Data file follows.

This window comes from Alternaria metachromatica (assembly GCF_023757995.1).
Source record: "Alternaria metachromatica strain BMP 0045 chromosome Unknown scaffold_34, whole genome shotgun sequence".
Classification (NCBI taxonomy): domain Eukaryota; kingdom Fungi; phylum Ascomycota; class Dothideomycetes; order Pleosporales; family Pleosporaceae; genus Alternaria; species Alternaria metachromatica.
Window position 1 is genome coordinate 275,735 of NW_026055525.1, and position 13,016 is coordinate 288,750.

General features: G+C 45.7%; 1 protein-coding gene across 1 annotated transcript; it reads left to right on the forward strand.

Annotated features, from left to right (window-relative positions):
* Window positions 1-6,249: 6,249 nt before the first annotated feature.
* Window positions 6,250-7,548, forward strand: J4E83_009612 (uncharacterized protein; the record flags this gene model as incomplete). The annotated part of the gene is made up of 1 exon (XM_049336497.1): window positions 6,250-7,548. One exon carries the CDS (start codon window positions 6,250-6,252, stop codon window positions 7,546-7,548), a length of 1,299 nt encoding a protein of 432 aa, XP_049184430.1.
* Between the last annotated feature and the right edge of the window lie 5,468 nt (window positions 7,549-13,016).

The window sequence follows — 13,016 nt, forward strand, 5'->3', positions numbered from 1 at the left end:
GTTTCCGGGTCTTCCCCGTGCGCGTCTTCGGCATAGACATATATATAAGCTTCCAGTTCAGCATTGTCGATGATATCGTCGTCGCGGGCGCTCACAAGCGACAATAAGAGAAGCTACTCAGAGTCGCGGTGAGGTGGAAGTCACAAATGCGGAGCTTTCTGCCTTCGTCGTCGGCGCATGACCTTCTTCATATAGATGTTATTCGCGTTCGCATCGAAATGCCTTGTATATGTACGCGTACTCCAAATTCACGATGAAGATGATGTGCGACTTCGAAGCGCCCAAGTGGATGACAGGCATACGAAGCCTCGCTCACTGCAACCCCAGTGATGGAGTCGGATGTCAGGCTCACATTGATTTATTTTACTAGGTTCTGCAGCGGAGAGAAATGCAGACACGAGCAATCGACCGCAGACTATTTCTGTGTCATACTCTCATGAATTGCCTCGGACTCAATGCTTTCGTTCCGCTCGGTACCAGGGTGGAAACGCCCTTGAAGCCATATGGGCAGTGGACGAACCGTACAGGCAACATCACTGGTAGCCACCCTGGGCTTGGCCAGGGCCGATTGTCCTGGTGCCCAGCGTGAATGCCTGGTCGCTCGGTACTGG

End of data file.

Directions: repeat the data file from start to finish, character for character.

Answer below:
This window comes from Alternaria metachromatica (assembly GCF_023757995.1).
Source record: "Alternaria metachromatica strain BMP 0045 chromosome Unknown scaffold_34, whole genome shotgun sequence".
Classification (NCBI taxonomy): domain Eukaryota; kingdom Fungi; phylum Ascomycota; class Dothideomycetes; order Pleosporales; family Pleosporaceae; genus Alternaria; species Alternaria metachromatica.
Window position 1 is genome coordinate 275,735 of NW_026055525.1, and position 13,016 is coordinate 288,750.

General features: G+C 45.7%; 1 protein-coding gene across 1 annotated transcript; it reads left to right on the forward strand.

Annotated features, from left to right (window-relative positions):
* Window positions 1-6,249: 6,249 nt before the first annotated feature.
* Window positions 6,250-7,548, forward strand: J4E83_009612 (uncharacterized protein; the record flags this gene model as incomplete). The annotated part of the gene is made up of 1 exon (XM_049336497.1): window positions 6,250-7,548. One exon carries the CDS (start codon window positions 6,250-6,252, stop codon window positions 7,546-7,548), a length of 1,299 nt encoding a protein of 432 aa, XP_049184430.1.
* Between the last annotated feature and the right edge of the window lie 5,468 nt (window positions 7,549-13,016).

The window sequence follows — 13,016 nt, forward strand, 5'->3', positions numbered from 1 at the left end:
GTTTCCGGGTCTTCCCCGTGCGCGTCTTCGGCATAGACATATATATAAGCTTCCAGTTCAGCATTGTCGATGATATCGTCGTCGCGGGCGCTCACAAGCGACAATAAGAGAAGCTACTCAGAGTCGCGGTGAGGTGGAAGTCACAAATGCGGAGCTTTCTGCCTTCGTCGTCGGCGCATGACCTTCTTCATATAGATGTTATTCGCGTTCGCATCGAAATGCCTTGTATATGTACGCGTACTCCAAATTCACGATGAAGATGATGTGCGACTTCGAAGCGCCCAAGTGGATGACAGGCATACGAAGCCTCGCTCACTGCAACCCCAGTGATGGAGTCGGATGTCAGGCTCACATTGATTTATTTTACTAGGTTCTGCAGCGGAGAGAAATGCAGACACGAGCAATCGACCGCAGACTATTTCTGTGTCATACTCTCATGAATTGCCTCGGACTCAATGCTTTCGTTCCGCTCGGTACCAGGGTGGAAACGCCCTTGAAGCCATATGGGCAGTGGACGAACCGTACAGGCAACATCACTGGTAGCCACCCTGGGCTTGGCCAGGGCCGATTGTCCTGGTGCCCAGCGTGAATGCCTGGTCGCTCGGTACTGG